Here’s a Look at the Ever-Changing World of Electric Vehicles
With increased sales come increased regulations, or so the electric vehicle industry has discovered. Electric and hybrid-electric car sales now make up 4.1 percent of all light-vehicles sold in the United States, as compared to 2.1 percent in 2011, making new regulations necessary.
To prevent the vehicles’ soundless engines from catching bicyclists and pedestrians by surprise, the U.S. National Highway Traffic Safety Administration proposed a new rule on Monday that would require electric cars to produce a sound when traveling below 18 miles per hour. This measure would save 35 lives and prevent 2,800 injuries per year, the agency told Bloomberg in an emailed statement.
As the publication reported, if the regulation was finalized, the required part would cost manufacturers approximately $30 to $35 per car or $25 million per year.
Shino Yamada, a Tokyo-based spokeswoman for the Toyota Motor Corp. (NYSE:TM) told Bloomberg that the company, which has designed its hybrid models sold in Japan and the U.S. to emit a sound when the engine is running, has the NHTSA’s proposal under review.
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General Motors (NYSE:GM): Current Price $29.39
Until it is finalized, the NHTSA’s proposed regulation is only a backdrop to the current trend dominating the electric-vehicle industry: growth.
In 2012, General Motors became the first American car manufacturer to sell more than 1 million vehicles with a 30-mpg fuel rating. The Detroit automaker’s surge came in part from growing demand in California and in part from record-high gasoline prices, which caused sales of its electric model, the Chevy Volt, to triple.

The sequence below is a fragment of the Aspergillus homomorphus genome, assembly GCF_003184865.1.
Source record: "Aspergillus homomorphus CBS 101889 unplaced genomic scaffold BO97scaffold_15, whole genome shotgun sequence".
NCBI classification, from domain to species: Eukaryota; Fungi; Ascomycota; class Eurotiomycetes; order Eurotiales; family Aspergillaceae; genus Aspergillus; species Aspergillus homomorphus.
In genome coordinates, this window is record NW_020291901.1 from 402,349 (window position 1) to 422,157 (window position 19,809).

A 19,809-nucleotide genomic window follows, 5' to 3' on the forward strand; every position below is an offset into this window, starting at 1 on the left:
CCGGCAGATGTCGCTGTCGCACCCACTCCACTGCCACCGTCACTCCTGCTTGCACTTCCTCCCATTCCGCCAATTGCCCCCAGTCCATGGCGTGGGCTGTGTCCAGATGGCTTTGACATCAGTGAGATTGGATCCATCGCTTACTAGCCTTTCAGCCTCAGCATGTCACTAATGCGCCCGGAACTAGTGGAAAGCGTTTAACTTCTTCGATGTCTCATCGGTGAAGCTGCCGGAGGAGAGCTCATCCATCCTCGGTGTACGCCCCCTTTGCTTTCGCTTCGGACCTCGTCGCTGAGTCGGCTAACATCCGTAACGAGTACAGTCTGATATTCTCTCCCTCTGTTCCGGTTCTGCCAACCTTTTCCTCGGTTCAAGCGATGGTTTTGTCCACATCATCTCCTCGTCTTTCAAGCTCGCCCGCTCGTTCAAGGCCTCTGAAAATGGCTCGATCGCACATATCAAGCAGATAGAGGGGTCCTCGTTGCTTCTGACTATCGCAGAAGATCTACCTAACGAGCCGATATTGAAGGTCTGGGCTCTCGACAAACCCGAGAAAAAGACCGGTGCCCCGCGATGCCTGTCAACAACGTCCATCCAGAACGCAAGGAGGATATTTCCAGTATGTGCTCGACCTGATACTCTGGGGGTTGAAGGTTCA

The success of 2012 has, at least temporarily, put the failures of the previous year to rest. The manufacturer fell short of its sales targets in 2011, as criticism surrounding the Volt’s performance increased. The car was called “crappy” and labeled an “exploding Obamamobile” by negative reviewers. But this year, Motor Trend noted that the “Chevrolet Volt … saw sales leap 206 percent from just 7671 units in its difficult first year on the market to a respectable 23,461 cars in 2012.”
Tesla Motors (NASDAQ:TSLA): Current Price $33.70
Success is not found solely in the realm of large manufacturers. Rumors dotting Tesla’s Model S forum indicate that the electric vehicle manufacturer experienced a surge of activity in its fourth quarter that could help the company reach its quarterly production goal. According to the San Jose Mercury Times, the Tesla Motors Forums “are a rabbit hole of rumors, real information, spreadsheets and VIN numbers,” but nevertheless, the publication reported that there was a surge in Model S deliveries in the final days of 2012.
For a company that was projected to lose money in the fourth quarter by analysts surveyed by Thomson Reuters, this is good news. However, it is not spectacular news. Tesla has already worried investors about its production capabilities; in September the company cut forecasts for the quarter, citing a decrease in planned deliveries of its Model S Sedan.
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